We assign the actual dividend growth rates to firms on the basis of their qualitative Dividend Growth rating. For example, because Intel has EXCELLENT dividend growth potential, we think its dividend will grow at a rate of ~8%-10%, roughly in line with earnings growth. We evaluate recent growth rates and/or the dividend payout ratio to fine-tune the trajectory of the forecasts. For those interested in dividend growth forecasts of other companies, we have dividend growth forecasts for every company in our 1,000+ firm coverage universe. The scale we use is shown below.
Dividend Growth Potential Scale
Excellent: 8% or higher
Very Poor: 0%-2%
Risk of Capital Loss - MEDIUM
We assess the risk of capital loss based on our analysis of a firm's intrinsic value at this point in time. If the stock is undervalued (based on our DCF process), we think the risk of failing to recoup one's original capital investment (ex dividends) is relatively LOW. If the stock is fairly valued (it falls within our fair value estimate range), we think the likelihood of losing capital (ex dividends) is MEDIUM. If the stock is trading above our estimate of its intrinsic value, we think the likelihood of losing at least a portion of one's original investment (ex dividends) is HIGH. Intel registers a score of MEDIUM on our scale (its shares are trading within our estimate of its fair value range). Though we generally prefer firms that are underpriced or have a LOW risk of capital loss, in this market environment, very few dividend growth firms are in this situation.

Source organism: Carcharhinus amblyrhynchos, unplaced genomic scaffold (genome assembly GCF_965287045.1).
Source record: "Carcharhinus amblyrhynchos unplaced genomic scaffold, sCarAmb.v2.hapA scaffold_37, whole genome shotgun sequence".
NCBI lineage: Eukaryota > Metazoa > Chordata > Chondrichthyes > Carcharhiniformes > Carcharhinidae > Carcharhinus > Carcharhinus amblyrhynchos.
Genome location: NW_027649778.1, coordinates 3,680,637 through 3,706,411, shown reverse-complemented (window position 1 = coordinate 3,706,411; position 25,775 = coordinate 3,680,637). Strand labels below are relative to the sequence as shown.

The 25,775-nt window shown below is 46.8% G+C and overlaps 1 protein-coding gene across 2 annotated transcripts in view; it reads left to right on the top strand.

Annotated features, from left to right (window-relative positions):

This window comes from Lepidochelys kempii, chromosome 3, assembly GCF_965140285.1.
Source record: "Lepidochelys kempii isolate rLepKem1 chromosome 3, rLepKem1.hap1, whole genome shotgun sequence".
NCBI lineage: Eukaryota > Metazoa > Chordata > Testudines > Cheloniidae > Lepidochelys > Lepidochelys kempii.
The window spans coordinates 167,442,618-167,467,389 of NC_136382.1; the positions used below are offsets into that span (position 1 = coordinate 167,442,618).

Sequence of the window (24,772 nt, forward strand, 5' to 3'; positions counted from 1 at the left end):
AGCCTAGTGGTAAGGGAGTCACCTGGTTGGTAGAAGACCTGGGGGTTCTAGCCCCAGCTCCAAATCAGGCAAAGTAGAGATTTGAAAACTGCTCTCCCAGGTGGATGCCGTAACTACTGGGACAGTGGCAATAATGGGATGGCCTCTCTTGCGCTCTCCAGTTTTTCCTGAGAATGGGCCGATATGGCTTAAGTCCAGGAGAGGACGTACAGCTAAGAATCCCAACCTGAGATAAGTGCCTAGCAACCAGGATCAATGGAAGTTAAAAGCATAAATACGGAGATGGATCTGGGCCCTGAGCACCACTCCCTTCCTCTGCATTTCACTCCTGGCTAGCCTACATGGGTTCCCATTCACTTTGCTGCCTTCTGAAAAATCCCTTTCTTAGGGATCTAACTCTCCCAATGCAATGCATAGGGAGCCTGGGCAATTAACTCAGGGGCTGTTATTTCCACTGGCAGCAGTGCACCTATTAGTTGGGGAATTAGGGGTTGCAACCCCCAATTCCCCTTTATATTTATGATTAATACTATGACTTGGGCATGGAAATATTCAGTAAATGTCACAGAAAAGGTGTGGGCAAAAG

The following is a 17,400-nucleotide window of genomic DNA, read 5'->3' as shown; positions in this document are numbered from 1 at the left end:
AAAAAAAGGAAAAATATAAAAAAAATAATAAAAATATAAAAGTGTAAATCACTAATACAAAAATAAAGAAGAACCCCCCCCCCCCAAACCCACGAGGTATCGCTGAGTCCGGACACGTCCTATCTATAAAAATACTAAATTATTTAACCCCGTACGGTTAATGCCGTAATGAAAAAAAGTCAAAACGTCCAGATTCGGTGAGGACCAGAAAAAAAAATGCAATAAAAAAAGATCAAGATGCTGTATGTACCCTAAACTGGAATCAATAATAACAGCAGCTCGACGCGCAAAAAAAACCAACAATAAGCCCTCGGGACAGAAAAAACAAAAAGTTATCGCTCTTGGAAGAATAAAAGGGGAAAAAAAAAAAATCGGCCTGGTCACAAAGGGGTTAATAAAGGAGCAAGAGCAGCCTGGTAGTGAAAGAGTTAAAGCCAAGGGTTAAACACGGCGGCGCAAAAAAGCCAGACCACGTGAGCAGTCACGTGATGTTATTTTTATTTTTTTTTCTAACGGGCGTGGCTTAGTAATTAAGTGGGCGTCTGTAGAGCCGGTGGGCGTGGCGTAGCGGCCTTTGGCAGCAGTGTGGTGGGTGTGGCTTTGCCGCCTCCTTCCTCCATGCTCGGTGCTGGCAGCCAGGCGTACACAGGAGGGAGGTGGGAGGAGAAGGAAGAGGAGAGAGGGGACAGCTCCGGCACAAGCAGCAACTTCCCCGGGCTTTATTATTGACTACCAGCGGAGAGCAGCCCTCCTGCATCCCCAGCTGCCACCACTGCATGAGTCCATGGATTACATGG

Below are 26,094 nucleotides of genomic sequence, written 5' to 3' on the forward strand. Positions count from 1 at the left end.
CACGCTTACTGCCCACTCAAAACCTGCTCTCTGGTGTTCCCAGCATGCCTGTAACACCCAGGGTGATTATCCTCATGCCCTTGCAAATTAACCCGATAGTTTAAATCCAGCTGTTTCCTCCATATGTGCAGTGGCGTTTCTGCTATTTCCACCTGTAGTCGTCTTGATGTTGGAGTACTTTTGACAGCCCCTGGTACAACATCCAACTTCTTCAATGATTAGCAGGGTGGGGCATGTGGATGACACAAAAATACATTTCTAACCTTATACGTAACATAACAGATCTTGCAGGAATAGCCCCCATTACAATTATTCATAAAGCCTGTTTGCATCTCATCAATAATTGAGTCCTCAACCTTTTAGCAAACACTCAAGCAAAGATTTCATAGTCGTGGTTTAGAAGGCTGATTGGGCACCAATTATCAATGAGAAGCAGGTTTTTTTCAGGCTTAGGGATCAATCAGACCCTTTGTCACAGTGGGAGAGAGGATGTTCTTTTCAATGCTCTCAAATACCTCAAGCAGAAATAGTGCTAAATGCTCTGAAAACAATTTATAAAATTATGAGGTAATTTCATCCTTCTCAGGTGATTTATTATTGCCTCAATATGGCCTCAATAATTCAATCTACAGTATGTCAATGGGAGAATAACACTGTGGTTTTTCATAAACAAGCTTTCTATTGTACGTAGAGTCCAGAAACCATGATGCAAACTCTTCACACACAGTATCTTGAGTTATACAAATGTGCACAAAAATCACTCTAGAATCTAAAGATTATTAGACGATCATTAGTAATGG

Wrapping It Up
Intel's Valuentum Dividend Cushion score is among the best in our coverage universe, after considering the size of its annual dividend yield. The company is benefiting from PC demand stabilization, and is now making a splash in mobile with its core M line of processors. We hold the company in the Dividend Growth portfolio, and we think the firm's dividend growth potential is as strong as ever.
The following provides the definitions of the terms you may have read in the dividend report (image) above. Thank you for reading!
Disclosure: The author has no positions in any stocks mentioned, and no plans to initiate any positions within the next 72 hours. The author wrote this article themselves, and it expresses their own opinions. The author is not receiving compensation for it (other than from Seeking Alpha). The author has no business relationship with any company whose stock is mentioned in this article.
Additional disclosure: INTC is included in Valuentum's newsletter portfolios.